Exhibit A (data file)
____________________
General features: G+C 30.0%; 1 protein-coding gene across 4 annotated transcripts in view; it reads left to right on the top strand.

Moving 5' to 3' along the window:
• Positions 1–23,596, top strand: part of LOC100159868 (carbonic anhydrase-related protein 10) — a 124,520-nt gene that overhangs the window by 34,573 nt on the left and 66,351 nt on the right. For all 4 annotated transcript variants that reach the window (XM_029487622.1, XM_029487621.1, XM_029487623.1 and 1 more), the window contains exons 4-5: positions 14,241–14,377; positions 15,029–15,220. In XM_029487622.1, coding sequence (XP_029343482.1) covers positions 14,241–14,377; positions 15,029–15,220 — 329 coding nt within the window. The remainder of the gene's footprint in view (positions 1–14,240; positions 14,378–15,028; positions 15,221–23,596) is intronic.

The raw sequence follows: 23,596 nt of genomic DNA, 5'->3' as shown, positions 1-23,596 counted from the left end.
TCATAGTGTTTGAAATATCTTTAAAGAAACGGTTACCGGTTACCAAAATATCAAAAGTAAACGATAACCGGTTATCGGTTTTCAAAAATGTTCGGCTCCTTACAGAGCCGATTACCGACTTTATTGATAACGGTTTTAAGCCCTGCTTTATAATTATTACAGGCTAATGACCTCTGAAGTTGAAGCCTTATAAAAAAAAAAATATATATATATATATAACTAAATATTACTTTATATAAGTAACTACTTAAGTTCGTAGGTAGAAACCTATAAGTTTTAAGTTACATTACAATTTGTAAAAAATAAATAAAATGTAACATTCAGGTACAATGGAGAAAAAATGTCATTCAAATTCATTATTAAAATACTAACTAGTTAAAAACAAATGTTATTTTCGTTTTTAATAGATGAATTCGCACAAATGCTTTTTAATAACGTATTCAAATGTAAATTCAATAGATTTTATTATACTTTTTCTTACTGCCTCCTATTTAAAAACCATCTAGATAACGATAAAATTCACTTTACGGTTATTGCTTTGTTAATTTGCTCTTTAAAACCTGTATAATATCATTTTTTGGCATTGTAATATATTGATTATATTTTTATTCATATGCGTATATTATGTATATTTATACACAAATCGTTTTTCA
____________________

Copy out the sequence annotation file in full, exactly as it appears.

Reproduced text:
General features: G+C 30.0%; 1 protein-coding gene across 4 annotated transcripts in view; it reads left to right on the top strand.

Moving 5' to 3' along the window:
• Positions 1–23,596, top strand: part of LOC100159868 (carbonic anhydrase-related protein 10) — a 124,520-nt gene that overhangs the window by 34,573 nt on the left and 66,351 nt on the right. For all 4 annotated transcript variants that reach the window (XM_029487622.1, XM_029487621.1, XM_029487623.1 and 1 more), the window contains exons 4-5: positions 14,241–14,377; positions 15,029–15,220. In XM_029487622.1, coding sequence (XP_029343482.1) covers positions 14,241–14,377; positions 15,029–15,220 — 329 coding nt within the window. The remainder of the gene's footprint in view (positions 1–14,240; positions 14,378–15,028; positions 15,221–23,596) is intronic.

The raw sequence follows: 23,596 nt of genomic DNA, 5'->3' as shown, positions 1-23,596 counted from the left end.
TCATAGTGTTTGAAATATCTTTAAAGAAACGGTTACCGGTTACCAAAATATCAAAAGTAAACGATAACCGGTTATCGGTTTTCAAAAATGTTCGGCTCCTTACAGAGCCGATTACCGACTTTATTGATAACGGTTTTAAGCCCTGCTTTATAATTATTACAGGCTAATGACCTCTGAAGTTGAAGCCTTATAAAAAAAAAAATATATATATATATATAACTAAATATTACTTTATATAAGTAACTACTTAAGTTCGTAGGTAGAAACCTATAAGTTTTAAGTTACATTACAATTTGTAAAAAATAAATAAAATGTAACATTCAGGTACAATGGAGAAAAAATGTCATTCAAATTCATTATTAAAATACTAACTAGTTAAAAACAAATGTTATTTTCGTTTTTAATAGATGAATTCGCACAAATGCTTTTTAATAACGTATTCAAATGTAAATTCAATAGATTTTATTATACTTTTTCTTACTGCCTCCTATTTAAAAACCATCTAGATAACGATAAAATTCACTTTACGGTTATTGCTTTGTTAATTTGCTCTTTAAAACCTGTATAATATCATTTTTTGGCATTGTAATATATTGATTATATTTTTATTCATATGCGTATATTATGTATATTTATACACAAATCGTTTTTCA